#MoNM Days 21 through 26

Extremely brief #MoNM updates:

I’m in Vancouver for the weekend (mostly to check out Grinderman tonight). Combine that with a week of spotty internet service and the piling up of ridiculous amounts of homework (hooray for grad school) and you have a half-decent excuse for not blogging. But no longer! In the interest of catch-up, here’s a handful of (exactly) 50-word reviews of things I’ve listened to. Rejoice!

Day 21: Big Boi’s Sir Lucious Left Foot… The Son of Chico Dusty

The production’s less brassy; otherwise Sir Lucious is pretty much in line with Big Boi’s half of Outkast’s Speakerboxxx/The Love Below, and that’s a huge plus. Even on the more laid-back tracks, Boi’s delivery is nothing if not precise. Highlights: the sparse “Back-Up Plan”, the grandiose “General Patton.”

 

 

Day 22: Ariel Pink’s Haunted Graffiti’s Before Today

Production’s a bit lo-fi and muddy, but that suits the AM radio harmonies on “Bright Lit Blue Skies” and the chintzy synths on “Fright Night.” Sometimes too New Romantic for my taste, but the pop instincts are impeccable. You can see why the Flaming Lips endorsed ’em.

 

 

 

Day 23: Avi Buffalo’s S/T

The sweet sound hides somewhat toxic subject matter, but spot-on songcraft and ideosyncratic vocals are an appealing blend. Reminds me of Deserter Songs-era Mercury Rev if they replaced dream-pop ambition with twisted Americana ideals, while keeping the melodic weirdness firmly intact. Byrds jangle and nasal whines fit together oddly well.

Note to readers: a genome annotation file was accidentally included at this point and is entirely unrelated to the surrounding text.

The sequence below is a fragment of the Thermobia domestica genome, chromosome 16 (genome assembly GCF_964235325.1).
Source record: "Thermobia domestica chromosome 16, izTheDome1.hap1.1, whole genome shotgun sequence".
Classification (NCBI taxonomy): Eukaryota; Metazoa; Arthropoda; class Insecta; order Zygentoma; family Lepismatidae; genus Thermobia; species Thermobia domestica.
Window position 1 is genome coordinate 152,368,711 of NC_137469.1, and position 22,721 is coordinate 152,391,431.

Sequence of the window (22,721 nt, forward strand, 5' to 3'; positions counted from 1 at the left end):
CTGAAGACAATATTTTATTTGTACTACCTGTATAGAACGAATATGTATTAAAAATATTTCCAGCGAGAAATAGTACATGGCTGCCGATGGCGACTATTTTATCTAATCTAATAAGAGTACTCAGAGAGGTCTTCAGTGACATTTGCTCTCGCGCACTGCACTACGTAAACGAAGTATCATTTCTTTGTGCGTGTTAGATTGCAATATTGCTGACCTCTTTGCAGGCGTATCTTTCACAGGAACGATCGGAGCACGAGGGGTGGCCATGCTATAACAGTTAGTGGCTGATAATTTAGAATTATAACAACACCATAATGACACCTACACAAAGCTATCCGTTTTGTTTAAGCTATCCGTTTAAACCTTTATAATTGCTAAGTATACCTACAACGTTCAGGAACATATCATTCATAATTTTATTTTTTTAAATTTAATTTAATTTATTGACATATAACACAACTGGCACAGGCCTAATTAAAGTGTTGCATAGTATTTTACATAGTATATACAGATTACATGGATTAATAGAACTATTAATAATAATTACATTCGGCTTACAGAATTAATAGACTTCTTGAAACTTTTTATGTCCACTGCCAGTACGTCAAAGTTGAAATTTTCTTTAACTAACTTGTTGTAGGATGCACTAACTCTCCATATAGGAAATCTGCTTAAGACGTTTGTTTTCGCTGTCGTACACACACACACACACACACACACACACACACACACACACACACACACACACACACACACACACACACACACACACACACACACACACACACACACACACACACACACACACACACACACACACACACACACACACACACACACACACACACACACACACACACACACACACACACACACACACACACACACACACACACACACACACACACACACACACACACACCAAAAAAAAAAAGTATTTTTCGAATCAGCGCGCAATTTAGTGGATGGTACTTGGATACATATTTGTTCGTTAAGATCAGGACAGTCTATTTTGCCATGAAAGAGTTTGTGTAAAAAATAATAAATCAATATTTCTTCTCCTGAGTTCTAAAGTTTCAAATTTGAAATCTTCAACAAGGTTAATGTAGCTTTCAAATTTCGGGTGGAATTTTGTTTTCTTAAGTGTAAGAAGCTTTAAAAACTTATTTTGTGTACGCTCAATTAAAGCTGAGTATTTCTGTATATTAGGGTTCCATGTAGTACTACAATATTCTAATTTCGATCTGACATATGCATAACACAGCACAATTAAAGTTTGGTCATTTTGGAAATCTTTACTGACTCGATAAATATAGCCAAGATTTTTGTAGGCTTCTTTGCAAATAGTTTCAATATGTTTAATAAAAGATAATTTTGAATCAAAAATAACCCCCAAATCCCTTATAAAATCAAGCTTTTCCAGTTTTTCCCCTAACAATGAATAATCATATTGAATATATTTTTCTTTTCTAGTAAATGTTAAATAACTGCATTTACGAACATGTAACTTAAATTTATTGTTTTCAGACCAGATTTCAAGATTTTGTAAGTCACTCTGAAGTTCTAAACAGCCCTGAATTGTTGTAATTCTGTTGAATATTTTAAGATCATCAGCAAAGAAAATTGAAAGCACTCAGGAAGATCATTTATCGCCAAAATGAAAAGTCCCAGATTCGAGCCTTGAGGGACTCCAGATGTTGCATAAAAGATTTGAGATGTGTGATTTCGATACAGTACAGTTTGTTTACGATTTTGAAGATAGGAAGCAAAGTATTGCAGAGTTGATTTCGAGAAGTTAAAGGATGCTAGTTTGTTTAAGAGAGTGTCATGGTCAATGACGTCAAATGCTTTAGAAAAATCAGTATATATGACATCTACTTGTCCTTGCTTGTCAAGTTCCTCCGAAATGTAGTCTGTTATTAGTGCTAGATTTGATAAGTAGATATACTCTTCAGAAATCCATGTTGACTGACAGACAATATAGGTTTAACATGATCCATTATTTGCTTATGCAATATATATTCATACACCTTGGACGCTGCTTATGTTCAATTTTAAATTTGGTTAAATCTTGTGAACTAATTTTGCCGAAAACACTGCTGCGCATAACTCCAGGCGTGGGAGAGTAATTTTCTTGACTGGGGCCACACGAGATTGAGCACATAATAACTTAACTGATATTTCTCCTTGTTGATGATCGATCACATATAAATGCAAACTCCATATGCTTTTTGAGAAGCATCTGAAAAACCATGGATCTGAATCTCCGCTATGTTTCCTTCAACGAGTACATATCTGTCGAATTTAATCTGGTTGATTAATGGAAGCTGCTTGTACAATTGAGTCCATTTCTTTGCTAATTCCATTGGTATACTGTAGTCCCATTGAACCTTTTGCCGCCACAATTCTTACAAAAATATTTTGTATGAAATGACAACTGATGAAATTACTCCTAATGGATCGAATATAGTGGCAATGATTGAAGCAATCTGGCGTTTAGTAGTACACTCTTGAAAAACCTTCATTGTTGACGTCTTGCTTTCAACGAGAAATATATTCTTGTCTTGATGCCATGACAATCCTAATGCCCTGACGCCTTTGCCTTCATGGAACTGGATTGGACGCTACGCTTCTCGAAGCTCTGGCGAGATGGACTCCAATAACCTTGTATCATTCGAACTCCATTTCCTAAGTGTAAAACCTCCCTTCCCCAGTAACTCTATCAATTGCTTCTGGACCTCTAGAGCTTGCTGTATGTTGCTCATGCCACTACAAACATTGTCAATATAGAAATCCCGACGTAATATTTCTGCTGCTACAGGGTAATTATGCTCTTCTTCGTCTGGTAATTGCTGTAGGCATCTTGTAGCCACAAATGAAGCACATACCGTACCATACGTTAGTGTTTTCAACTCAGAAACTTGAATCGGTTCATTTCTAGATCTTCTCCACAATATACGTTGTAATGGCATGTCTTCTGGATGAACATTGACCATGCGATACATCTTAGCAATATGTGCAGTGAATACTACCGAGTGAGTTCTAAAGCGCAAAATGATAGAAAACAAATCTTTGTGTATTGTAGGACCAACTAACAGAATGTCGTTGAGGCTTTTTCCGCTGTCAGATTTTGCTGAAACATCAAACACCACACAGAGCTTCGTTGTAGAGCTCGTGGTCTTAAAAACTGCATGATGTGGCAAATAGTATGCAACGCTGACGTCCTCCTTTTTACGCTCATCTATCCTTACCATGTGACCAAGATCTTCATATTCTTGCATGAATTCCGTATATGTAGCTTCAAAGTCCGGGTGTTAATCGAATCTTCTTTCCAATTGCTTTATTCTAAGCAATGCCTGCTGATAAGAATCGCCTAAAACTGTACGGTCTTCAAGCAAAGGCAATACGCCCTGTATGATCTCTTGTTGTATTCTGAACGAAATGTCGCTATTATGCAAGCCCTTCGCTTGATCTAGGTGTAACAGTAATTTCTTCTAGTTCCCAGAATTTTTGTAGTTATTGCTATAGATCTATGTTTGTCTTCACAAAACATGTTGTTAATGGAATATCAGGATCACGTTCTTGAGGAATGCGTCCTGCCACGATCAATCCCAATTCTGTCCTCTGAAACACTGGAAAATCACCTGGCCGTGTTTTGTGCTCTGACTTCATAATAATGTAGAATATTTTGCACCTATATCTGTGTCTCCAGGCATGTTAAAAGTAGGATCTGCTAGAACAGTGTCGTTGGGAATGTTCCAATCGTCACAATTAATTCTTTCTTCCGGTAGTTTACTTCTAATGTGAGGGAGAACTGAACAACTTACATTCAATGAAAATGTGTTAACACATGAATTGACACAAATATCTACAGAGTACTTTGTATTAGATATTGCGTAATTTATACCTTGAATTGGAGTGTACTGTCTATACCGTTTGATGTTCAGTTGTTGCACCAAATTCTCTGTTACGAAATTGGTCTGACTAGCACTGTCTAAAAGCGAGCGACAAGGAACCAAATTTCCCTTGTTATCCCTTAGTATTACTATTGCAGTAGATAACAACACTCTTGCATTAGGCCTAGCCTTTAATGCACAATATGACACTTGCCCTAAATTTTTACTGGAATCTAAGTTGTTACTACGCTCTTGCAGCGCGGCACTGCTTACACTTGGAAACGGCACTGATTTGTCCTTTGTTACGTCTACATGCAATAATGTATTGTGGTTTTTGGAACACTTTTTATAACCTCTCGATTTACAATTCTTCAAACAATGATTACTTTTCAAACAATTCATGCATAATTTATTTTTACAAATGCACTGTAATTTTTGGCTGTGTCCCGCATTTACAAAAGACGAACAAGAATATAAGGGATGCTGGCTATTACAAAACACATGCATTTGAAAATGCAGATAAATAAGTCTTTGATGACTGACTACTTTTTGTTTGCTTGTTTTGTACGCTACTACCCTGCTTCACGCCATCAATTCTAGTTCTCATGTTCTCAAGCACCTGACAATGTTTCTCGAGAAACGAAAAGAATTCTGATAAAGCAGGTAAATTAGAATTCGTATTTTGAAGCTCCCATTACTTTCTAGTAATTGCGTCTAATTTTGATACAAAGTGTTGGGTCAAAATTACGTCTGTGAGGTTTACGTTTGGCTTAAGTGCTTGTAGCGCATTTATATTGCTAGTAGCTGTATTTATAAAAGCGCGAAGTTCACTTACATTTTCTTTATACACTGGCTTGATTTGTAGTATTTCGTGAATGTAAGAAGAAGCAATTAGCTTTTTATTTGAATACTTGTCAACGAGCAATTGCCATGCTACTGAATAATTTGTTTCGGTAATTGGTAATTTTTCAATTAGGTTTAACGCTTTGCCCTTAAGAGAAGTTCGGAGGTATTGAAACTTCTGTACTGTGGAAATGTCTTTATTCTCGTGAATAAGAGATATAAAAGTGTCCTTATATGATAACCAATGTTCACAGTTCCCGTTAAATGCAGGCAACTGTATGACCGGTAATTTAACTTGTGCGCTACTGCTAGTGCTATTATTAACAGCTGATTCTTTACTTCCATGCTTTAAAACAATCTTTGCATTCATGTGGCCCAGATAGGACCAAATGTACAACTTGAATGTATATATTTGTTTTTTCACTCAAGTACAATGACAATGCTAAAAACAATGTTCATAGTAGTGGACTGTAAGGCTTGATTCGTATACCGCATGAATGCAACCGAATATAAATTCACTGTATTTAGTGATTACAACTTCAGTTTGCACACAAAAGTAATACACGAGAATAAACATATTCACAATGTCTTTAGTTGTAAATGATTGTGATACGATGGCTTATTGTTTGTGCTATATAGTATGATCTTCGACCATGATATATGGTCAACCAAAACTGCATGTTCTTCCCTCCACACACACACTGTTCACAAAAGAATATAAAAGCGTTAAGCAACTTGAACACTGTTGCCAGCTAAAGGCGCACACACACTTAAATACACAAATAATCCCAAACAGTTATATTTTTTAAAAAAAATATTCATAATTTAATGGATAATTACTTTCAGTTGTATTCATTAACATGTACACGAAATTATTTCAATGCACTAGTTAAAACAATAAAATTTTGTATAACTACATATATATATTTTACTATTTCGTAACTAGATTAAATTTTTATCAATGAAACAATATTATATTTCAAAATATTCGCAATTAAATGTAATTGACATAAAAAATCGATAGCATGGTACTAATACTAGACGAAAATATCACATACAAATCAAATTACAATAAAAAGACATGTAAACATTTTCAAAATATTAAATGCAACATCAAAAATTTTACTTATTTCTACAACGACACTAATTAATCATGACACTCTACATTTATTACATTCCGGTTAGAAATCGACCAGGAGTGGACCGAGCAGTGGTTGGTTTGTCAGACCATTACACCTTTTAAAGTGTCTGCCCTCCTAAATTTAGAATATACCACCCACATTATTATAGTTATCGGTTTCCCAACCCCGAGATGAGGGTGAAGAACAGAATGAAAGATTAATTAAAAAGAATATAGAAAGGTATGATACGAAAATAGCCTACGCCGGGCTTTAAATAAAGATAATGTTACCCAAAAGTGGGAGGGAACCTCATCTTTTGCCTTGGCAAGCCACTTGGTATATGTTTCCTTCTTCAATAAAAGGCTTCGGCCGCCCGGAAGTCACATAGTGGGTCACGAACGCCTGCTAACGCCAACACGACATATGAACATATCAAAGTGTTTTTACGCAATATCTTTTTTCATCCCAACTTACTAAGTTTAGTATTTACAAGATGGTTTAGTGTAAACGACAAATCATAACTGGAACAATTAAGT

Day 24: Blitzen Trapper’s Destroyer of the Void

Nothing jumps out like Furr’s title track, but Trapper’s blend of ’70s soft prog and folk melodicism still rubs me the right way. More sweet background vox than I remember from before, and a stronger-than-ever sense that, had they been around in the heyday of Supertramp/10cc, they’d have been huge.

 

 

Day 25: Bettie Serveert’s Pharmacy of Love

Dutch indie-rock that sometimes sounds like a punkier Duke Spirit (though given Serveert’s been around since the early ’90s, I should probably phrased that the other way around). Nine-minute shoegaze-pop workouts share space with sweet ballads and self-esteem odes, but not enough nuance on first listen to draw me in.

 

 

Day 26: Black Francis’s Nonstoperotik

Hoping for a return to manic Pixies dreaminess is farfetched, but Nonstoperotik is at least on par with Dog in the Sand. Sex obsession suits Black, even if he usually sounds more lecherous than erotic. Diverse, rockin’ and occasionally just weird – in other words, just what you’d expect/hope for.

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